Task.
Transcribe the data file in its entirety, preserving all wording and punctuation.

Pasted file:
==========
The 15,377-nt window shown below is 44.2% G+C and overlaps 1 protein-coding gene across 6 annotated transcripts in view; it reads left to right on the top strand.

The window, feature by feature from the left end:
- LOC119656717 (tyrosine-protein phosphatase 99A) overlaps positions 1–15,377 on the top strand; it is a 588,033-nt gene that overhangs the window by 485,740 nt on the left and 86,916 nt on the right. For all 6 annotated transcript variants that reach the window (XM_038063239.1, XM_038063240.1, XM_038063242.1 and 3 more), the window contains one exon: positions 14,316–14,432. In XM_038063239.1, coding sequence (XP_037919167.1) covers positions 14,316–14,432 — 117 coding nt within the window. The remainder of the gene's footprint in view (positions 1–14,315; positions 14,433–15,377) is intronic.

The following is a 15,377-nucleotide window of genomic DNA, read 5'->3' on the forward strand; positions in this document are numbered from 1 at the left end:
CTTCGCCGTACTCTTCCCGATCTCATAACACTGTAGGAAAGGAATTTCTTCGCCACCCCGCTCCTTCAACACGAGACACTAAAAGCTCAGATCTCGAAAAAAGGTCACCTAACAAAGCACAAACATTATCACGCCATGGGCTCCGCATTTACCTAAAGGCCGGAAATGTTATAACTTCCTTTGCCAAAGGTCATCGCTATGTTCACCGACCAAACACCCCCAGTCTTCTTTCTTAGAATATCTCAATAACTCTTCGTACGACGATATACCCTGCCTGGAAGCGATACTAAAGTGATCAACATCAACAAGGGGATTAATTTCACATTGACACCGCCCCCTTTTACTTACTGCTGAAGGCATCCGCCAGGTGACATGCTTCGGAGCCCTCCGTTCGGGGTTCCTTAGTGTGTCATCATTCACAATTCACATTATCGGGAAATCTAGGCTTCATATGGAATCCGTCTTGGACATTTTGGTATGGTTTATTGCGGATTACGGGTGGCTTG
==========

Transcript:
The 15,377-nt window shown below is 44.2% G+C and overlaps 1 protein-coding gene across 6 annotated transcripts in view; it reads left to right on the top strand.

The window, feature by feature from the left end:
- LOC119656717 (tyrosine-protein phosphatase 99A) overlaps positions 1–15,377 on the top strand; it is a 588,033-nt gene that overhangs the window by 485,740 nt on the left and 86,916 nt on the right. For all 6 annotated transcript variants that reach the window (XM_038063239.1, XM_038063240.1, XM_038063242.1 and 3 more), the window contains one exon: positions 14,316–14,432. In XM_038063239.1, coding sequence (XP_037919167.1) covers positions 14,316–14,432 — 117 coding nt within the window. The remainder of the gene's footprint in view (positions 1–14,315; positions 14,433–15,377) is intronic.

The following is a 15,377-nucleotide window of genomic DNA, read 5'->3' on the forward strand; positions in this document are numbered from 1 at the left end:
CTTCGCCGTACTCTTCCCGATCTCATAACACTGTAGGAAAGGAATTTCTTCGCCACCCCGCTCCTTCAACACGAGACACTAAAAGCTCAGATCTCGAAAAAAGGTCACCTAACAAAGCACAAACATTATCACGCCATGGGCTCCGCATTTACCTAAAGGCCGGAAATGTTATAACTTCCTTTGCCAAAGGTCATCGCTATGTTCACCGACCAAACACCCCCAGTCTTCTTTCTTAGAATATCTCAATAACTCTTCGTACGACGATATACCCTGCCTGGAAGCGATACTAAAGTGATCAACATCAACAAGGGGATTAATTTCACATTGACACCGCCCCCTTTTACTTACTGCTGAAGGCATCCGCCAGGTGACATGCTTCGGAGCCCTCCGTTCGGGGTTCCTTAGTGTGTCATCATTCACAATTCACATTATCGGGAAATCTAGGCTTCATATGGAATCCGTCTTGGACATTTTGGTATGGTTTATTGCGGATTACGGGTGGCTTG